How do four people who’ve never owned a retail space or worked in the beverage industry end up owning a boutique liquor store in Casper?

Like any good story about alcohol, it’s complicated and the timeline is blurry, but it also comes down to simple enjoyment.

“We all love the product,” co-owner Lauren Griffith explained, laughing.

That’s the name that Griffith, co-owner Linda Boatright and general manager Travis Winchell use for the wide variety of alcohol they sell. It’s sales-speak, but it’s also a fair description. People view the drinks they sell more as a delight than an intoxicant, more a beverage to enjoy and explore than a bottle whose buzz is the goal.

It started more than three years ago, when Boatright and her husband, Art, heard that the old Pacific Fruit & Produce Co. building in the Old Yellowstone District was for sale. They brought in Griffith and her husband, John. They kicked around ideas. Maybe a restaurant. Maybe a bar. Maybe a retail space.

Eventually, the idea of Urban Bottle was born. Boatright and Griffith gushed about obtaining the retail liquor license — a typically expensive and difficult acquisition. But the city of Casper leased them the license, tying it to the building.

Boatright said the city has been a partner in the process, working with the owners as part of the city’s effort to revitalize the Old Yellowstone District.

“The city said, ‘Would you be interested in a retail (liquor) license?’” she recalled. “And we said, ‘Heck, yeah.’”

They are enthusiastic. The women love wines. Art Boatright enjoys the beer. John Griffith is drawn to the spirits. But none was an expert.

Enter Winchell. Or maybe it’s more accurate to say he gently forced his entrance.

“I kind of threw myself at” the Boatrights, he joked. At the time, he was the food and beverage director at a country club, where he met them.

“Not really!” Linda Boatright objected, laughing. “We thought, ‘Wow, he’s really showing us a lot of attention tonight.’ He was bringing us over little samples of wine.”

So they brought him on board. Travis brought the wine wisdom and beer brilliance, and he does marketing through social media.

The original goal was to open the store in fall 2014.

That didn’t happen. Though the four owners bought the entire space on Ash Street, the majority went to Racca’s Pizzeria Napoletana. The owner of Racca’s, Mark Dym, was an old friend of the Griffiths.

To save money, a lot of the renovation was done by John and Art, both of whom have a background in construction. The work took months, and getting the bar and grill license for Racca’s added to delays. They had to change the entire design of the space during construction.

The pizzeria finally opened in August. Urban followed four months later, finally uncorking its first bottle in mid-December.

The newly completed space is open, with high ceilings and concrete and brick walls that are partially obscured by shelves of spirits. Wine racks, kept below head level so customers don’t feel like they’re trapped in a maze, stand perpendicular to a row of refrigerators that contain a variety of beer.

Some of the space’s original wood is nailed above the back wall, over a small, L-shaped bar at which Urban Bottle hosts wine tastings twice a week. In the future, they plan to hold classes on mixology, wine pairings and more.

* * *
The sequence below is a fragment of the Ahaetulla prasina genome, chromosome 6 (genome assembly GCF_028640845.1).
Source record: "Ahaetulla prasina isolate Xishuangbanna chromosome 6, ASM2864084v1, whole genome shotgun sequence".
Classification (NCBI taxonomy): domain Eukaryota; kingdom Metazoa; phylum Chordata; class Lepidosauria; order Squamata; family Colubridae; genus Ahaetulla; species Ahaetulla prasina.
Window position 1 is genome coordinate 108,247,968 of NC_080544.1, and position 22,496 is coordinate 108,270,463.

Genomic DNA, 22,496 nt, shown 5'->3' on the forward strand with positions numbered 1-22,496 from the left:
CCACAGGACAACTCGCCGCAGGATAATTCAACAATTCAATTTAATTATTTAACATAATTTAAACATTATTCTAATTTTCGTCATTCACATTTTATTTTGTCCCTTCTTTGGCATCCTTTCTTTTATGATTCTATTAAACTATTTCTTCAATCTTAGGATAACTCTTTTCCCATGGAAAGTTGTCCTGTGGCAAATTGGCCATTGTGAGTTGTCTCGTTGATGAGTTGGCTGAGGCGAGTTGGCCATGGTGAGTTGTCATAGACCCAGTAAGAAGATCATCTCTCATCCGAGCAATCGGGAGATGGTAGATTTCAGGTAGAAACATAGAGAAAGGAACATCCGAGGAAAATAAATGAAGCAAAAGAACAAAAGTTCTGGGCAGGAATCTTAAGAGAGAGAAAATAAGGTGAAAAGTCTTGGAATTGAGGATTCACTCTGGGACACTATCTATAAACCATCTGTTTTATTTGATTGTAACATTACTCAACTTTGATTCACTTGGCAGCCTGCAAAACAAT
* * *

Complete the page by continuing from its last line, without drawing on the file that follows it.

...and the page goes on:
Boatright handles most of the tastings. Her book club has come through. Usually, she tries to pick an interesting, relatively inexpensive beverage of which the store has ample supply — just in case tasters want to become drinkers.

Urban’s business model — selling a mix of interesting, unique drinks that are approachable and affordable for aficionados and average consumers alike — was partially dictated by the space. The character and history of the building called for something different.

“The space lent itself perfectly for this,” Griffith added. “It’s just perfect.”

Boatright said they did some research, checking out similar boutique stores in Denver, Jackson and elsewhere in the country.

“It was like, well, why doesn’t Casper have a place like that instead of just these basic, run-of-the-mill grocery stores?” Boatright said.

And in the more than two weeks that Urban has been open, customers have appreciated the difference. Winchell and the owners said business has been good so far, though it’s too early to start looking at trends. But they credit their unique approach with their early success.

“That’s a component a lot of people miss out on: telling a story along with a bottle,” Winchell said. “They like the environment, the comfortable feel.”

“We’re hoping this becomes a place where people — maybe they have to go out of their way, maybe not — but they want to come here because they get something they can’t get anywhere else,” Boatright added.

Winchell, Boatright and Griffith all talked about how much they enjoy running the business. They take pleasure in not only walking customers through the process of buying liquor or finding a new beer but also the joy they find personally in running the business and tasting their wares.

“Everything we bring in here is picked out carefully and thoughtfully,” Winchell said. “We don’t have 50 vodkas on the shelf, but we have a handful of select vodkas that are all interesting for different reasons.”

The store offers hundreds of different kinds of wines, spirits and beer, the work of Winchell. The owners strive to offer a wide array of drinks at a variety of price points.

The social side — offering these beverages to customers — in particular has been worth the delays and effort.

“I’m surprised that so many people want to just hang out,” Griffith said. “That is the coolest thing.”

Follow education reporter Seth Klamann on Twitter @SethKlamann

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